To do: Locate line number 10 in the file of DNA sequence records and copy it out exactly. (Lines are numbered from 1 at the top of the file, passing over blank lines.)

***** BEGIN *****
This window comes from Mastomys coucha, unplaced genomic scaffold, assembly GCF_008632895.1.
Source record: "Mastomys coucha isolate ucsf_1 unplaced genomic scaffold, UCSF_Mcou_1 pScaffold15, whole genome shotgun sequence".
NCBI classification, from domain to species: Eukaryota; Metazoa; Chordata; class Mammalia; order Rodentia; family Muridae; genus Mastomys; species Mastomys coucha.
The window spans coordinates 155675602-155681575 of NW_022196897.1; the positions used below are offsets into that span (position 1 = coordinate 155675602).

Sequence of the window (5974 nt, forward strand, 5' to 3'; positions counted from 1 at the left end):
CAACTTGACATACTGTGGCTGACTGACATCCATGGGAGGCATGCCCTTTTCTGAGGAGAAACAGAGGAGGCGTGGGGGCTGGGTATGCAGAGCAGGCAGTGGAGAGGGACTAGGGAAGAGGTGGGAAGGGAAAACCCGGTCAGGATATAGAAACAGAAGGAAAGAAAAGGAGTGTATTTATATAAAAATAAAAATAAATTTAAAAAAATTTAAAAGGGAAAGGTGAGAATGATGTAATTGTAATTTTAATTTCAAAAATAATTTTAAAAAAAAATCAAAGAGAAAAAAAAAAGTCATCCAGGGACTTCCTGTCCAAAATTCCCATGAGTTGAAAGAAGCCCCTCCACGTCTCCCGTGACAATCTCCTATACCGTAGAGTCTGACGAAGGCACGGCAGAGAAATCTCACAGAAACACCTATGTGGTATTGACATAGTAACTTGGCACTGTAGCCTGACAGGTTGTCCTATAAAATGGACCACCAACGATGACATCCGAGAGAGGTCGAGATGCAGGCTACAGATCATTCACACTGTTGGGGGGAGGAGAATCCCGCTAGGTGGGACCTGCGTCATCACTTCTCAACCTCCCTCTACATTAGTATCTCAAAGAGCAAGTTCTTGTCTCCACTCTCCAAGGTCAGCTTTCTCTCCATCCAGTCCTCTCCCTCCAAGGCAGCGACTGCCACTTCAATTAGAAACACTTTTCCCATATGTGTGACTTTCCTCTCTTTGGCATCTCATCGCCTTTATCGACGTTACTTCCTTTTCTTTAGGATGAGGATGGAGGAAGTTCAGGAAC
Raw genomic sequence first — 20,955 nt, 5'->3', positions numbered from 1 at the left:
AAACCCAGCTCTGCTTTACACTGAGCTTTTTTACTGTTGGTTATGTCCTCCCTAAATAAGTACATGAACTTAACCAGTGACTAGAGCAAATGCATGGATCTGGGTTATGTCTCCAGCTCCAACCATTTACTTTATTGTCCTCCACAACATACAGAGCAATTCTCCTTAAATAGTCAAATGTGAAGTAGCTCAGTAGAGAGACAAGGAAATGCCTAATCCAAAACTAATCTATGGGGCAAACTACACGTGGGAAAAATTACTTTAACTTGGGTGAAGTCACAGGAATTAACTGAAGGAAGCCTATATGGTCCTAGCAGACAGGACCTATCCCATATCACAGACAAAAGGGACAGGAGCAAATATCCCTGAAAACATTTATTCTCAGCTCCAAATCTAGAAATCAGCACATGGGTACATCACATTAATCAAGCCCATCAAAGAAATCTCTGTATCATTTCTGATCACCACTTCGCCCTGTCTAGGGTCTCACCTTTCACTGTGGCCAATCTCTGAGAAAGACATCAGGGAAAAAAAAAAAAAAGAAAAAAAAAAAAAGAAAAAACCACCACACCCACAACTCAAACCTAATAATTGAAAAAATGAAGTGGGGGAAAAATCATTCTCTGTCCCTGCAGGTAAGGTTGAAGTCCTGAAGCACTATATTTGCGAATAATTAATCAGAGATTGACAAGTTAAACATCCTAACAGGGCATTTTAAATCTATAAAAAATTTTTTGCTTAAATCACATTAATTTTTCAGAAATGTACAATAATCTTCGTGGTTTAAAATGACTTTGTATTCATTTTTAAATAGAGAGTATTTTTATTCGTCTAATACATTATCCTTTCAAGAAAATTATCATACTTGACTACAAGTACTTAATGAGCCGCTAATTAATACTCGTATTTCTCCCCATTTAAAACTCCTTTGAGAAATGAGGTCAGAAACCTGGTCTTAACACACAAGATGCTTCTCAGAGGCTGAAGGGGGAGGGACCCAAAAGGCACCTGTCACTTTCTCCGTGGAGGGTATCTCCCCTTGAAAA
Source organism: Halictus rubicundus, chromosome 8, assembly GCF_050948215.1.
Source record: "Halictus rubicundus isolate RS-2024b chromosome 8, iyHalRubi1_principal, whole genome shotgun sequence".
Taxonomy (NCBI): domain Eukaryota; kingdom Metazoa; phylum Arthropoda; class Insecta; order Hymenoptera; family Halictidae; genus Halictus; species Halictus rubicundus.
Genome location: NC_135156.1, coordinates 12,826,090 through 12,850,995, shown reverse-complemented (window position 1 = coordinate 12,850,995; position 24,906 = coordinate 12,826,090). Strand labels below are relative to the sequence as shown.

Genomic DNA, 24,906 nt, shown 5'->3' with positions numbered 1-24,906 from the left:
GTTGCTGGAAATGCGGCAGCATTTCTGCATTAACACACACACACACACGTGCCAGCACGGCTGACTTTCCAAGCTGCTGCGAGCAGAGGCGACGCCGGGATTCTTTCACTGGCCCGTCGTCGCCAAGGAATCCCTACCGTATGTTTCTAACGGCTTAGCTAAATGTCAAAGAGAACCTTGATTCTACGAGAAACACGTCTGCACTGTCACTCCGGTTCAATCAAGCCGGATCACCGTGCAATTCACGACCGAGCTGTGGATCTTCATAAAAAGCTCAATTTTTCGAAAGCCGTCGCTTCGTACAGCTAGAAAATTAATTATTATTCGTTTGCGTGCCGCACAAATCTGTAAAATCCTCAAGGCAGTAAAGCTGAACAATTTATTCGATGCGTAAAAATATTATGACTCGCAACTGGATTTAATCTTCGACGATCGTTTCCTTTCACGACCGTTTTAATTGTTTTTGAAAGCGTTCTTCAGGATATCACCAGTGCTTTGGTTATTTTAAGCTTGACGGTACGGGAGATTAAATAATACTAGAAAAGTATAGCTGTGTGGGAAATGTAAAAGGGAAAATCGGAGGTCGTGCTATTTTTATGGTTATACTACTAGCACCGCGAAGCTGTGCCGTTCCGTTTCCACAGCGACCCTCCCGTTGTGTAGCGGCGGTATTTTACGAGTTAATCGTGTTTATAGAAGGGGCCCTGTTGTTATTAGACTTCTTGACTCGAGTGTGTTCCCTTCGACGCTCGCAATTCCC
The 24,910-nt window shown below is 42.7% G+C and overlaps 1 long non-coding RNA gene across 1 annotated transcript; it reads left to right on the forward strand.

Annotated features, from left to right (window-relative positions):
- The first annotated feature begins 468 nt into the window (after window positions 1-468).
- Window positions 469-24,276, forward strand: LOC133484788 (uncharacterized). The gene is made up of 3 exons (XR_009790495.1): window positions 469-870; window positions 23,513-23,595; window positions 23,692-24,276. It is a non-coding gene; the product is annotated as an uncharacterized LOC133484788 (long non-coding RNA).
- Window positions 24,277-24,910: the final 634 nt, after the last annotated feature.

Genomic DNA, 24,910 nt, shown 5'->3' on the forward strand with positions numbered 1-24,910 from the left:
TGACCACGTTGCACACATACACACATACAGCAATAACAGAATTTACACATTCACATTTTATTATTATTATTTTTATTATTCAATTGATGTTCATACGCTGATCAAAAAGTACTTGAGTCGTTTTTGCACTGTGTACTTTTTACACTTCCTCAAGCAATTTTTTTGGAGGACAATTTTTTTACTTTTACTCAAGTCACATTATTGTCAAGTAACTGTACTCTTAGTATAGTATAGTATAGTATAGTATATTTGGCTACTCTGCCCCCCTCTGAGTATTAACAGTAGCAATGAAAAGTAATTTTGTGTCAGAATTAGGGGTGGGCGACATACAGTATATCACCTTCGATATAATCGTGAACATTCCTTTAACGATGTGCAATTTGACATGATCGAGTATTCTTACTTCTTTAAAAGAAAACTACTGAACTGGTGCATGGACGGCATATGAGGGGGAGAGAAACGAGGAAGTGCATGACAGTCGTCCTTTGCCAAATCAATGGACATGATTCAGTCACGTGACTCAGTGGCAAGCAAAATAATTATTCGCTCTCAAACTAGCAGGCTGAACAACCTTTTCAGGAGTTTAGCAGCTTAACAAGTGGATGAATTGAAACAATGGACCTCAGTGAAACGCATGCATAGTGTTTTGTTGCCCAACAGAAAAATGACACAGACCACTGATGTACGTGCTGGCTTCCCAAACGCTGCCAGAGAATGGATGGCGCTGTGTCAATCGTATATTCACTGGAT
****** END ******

Source record: "Halictus rubicundus isolate RS-2024b chromosome 8, iyHalRubi1_principal, whole genome shotgun sequence".